U.S. State Dept. Aims to Bring HotSpots to Political Hot Zones
Jun 13, 2011 1:30 PM PT
The United States is developing and deploying covert communications systems intended to be used by dissidents in countries Washington deems have repressive governments, according to the U.S. State Department.
The projects are not clandestine, State Department spokesperson Harry Edwards told TechNewsWorld. However, it's up to grant recipients to determine whether and how to publicize their activities, he added.
This particular program received widespread attention recently due to a report in The New York Times.
Washington's efforts to fight communications censorship abroad include secretive projects to create independent cellphone networks in foreign countries, as well as work to construct a prototype "Internet in a suitcase" -- essentially a powerful, portable WiFi hotspot.
"The State Department is doing innovative, cutting-edge work in the area of Internet freedom, including funding the development of 'Internet in a suitcase,'" Edwards said.
"Our approach is 'Techies Without Borders,'" Edwards stated. "It is about empowering individuals to exercise their universal human rights to freedom of speech, assembly and association, online as well as in the physical world," he added.
"It's very possible to do this," Jim McGregor, chief technology strategist at In-Stat, told TechNewsWorld. "All you have to do is create an open network using several hundred WiFi or cellular hotspots that have open access."
This move builds upon the use by dissidents in several Middle Eastern countries of modern communications technologies such as Twitter and Facebook, Christina Greer, an assistant professor of political science at Fordham University, told TechNewsWorld.
However, dissidents who use these secret networks may face danger from their Western allies in the long run, she warned.
"If the dissidents do things the United States or its allies agree with, that's great," Greer remarked. "However, if they ever say something that isn't part of a larger narrative that certain individuals want out there, they may get into trouble."
The State Department has funded more than US$50 million in Internet freedom projects since 2008, Edwards said. IT will support an additional $20 million in programs before the end of 2011.
Shadow Men on a Shadowy Planet
The prototype "Internet in a suitcase" could, for example, be secreted across the border of a country and set up quickly to enable wireless communication over a wide area with connections to the global Internet.
The State Department is also reportedly financing the creation of stealth wireless networks in countries such as Iran, Syria and Libya.
In Afghanistan, the State Department and the Pentagon have created an independent cellphone network using towers on protected military bases inside the country to combat the Taliban's shutdown of official communications services.
Whether or not civilian dissidents will be granted access to that network has yet to be determined, as hackers or government agents posing as dissidents could easily infiltrate and bring it down if access was opened up.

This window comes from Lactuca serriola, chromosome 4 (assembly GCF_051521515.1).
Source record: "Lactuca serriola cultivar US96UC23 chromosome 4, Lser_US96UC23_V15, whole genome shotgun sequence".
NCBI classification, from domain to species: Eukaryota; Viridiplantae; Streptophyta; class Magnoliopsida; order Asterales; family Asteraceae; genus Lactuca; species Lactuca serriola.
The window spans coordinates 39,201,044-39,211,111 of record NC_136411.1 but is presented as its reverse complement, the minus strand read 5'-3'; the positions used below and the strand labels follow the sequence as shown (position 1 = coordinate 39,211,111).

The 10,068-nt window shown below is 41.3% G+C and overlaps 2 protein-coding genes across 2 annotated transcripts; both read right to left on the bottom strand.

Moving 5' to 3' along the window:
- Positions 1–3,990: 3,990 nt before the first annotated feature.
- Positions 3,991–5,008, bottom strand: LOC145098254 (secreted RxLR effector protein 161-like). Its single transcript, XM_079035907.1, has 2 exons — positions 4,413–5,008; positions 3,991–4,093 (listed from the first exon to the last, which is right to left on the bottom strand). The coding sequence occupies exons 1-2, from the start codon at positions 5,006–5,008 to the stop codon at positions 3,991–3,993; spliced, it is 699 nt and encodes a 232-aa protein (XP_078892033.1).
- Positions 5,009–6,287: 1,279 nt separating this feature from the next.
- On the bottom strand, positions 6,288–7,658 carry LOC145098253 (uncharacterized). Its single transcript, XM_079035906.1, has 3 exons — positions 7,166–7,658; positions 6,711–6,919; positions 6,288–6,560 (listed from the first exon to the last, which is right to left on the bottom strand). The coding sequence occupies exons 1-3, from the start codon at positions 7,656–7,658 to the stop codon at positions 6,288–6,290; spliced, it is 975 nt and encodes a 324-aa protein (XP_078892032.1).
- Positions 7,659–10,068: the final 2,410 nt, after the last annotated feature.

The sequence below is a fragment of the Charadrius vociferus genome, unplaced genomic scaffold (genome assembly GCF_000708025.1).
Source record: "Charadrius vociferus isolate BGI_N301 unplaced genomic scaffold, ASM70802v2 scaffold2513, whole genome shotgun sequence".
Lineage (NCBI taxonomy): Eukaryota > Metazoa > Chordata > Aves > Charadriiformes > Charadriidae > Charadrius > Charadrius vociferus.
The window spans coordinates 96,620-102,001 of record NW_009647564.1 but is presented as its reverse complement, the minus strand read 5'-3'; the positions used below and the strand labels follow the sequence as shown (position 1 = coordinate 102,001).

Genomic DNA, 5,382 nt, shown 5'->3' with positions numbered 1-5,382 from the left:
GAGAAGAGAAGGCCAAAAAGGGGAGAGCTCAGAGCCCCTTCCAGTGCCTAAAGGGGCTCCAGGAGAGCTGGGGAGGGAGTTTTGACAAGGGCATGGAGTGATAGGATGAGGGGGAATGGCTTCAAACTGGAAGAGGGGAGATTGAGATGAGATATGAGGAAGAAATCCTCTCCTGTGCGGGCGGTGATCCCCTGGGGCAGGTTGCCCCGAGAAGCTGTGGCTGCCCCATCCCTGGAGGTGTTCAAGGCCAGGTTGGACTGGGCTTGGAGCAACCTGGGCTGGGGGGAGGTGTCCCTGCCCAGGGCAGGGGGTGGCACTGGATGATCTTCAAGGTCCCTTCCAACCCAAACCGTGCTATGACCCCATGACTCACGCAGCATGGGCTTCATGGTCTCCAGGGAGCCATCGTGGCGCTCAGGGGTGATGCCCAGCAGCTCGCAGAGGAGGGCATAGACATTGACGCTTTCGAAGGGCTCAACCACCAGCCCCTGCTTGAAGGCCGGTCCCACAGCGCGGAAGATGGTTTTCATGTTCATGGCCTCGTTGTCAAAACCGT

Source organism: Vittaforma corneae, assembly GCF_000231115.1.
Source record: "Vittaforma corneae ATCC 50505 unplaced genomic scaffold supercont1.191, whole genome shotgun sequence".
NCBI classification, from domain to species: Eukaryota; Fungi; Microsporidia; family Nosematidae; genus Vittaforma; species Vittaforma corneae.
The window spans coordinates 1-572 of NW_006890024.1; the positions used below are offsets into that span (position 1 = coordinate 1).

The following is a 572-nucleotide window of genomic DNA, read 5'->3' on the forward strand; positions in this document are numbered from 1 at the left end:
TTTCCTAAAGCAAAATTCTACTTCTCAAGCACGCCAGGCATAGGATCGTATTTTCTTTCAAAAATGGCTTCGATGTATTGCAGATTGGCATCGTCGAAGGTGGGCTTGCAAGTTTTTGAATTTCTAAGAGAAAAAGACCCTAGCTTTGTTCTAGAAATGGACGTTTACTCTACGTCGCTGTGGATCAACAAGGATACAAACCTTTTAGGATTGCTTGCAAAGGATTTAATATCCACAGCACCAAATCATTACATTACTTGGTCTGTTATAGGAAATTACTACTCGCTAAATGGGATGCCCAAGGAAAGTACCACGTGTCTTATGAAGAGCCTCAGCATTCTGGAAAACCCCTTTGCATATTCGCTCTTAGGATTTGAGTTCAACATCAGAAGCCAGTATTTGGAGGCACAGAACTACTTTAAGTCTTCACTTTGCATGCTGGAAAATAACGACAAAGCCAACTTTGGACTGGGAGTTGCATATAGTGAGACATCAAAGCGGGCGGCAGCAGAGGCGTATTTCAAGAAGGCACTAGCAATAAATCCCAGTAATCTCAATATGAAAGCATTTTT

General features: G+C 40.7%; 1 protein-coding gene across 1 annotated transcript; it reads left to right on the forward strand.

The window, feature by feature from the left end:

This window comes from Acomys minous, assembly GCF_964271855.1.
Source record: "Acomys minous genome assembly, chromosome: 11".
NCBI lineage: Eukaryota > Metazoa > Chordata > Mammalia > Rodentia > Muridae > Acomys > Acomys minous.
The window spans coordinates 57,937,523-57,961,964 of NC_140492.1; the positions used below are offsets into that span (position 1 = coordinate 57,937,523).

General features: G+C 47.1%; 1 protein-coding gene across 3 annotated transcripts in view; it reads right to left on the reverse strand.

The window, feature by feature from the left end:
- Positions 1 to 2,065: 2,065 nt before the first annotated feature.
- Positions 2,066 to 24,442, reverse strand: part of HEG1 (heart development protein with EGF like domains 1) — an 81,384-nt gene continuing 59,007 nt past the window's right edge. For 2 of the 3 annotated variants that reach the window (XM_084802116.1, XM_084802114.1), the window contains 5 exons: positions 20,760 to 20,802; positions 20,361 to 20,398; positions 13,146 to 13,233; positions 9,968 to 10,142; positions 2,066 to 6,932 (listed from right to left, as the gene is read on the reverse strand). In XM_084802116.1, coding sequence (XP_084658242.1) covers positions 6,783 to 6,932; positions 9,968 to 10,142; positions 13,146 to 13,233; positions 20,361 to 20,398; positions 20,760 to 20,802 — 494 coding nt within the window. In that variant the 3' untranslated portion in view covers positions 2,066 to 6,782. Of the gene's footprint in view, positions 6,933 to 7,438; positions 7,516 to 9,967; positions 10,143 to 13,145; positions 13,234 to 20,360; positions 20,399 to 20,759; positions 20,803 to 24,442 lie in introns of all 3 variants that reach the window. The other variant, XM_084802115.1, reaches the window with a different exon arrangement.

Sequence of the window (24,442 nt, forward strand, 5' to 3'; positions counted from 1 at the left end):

Possible Technologies for Use
The "Internet in a suitcase" project will essentially be a very powerful WiFi hotspot, In-Stat's McGregor said.
"All you do is put a powerful cellular transmitter in a suitcase running off power or off a battery," McGregor said."
Its range will be much greater than they typical hotspot found in the United States, where "a lot of the range capability is dictated by government entities like the Federal Communications Commission because it wants to minimize interference," McGregor explained.
"If you don't care about interference, you can crank the hell out of your hotspot," McGregor said. "There are all kinds of things you can do to get better performance out of a cellular network."
That includes "using beamforming technology every time someone connects, to increase the range of the base station by three or four times," McGregor elaborated.
Beamforming is a signal processing technique which ensures the radio signals go in essentially straight lines between the transmitter and receiver to minimize energy loss and boost signal strength.
"All the State Department will be doing is employing techniques we've been using in the battlefield for decades," McGregor said.
"None of this is secret," McGregor added. "Why do you think we put so much emphasis on encoding and encryption?"
The Evil That Men Do
Washington's efforts may help prevent communications clampdowns by repressive governments to curtail dissidents, as happened in the Middle East.
One outcome of those clampdowns is that an Egyptian court has fined ousted president Hosni Mubarak and two former government ministers a total of $91 million for cutting mobile communications and Internet services during protests in the country in January.
Ironically, American technology had helped countries in the Middle East clamp down on communications.
Internet service providers in Bahrain, Saudi Arabia and Kuwait reportedly used content filtering software from McAfee, while Blue Coat Systems sold hardware and technology to Bahrain, the United Arab Emirates and Qatar. These technologies had been used by some of these governments to clamp down on dissidents, The Wall Street Journal reported.
"That's the beauty and the curse of technology," Fordham University's Greer said. "It can be used for good or otherwise."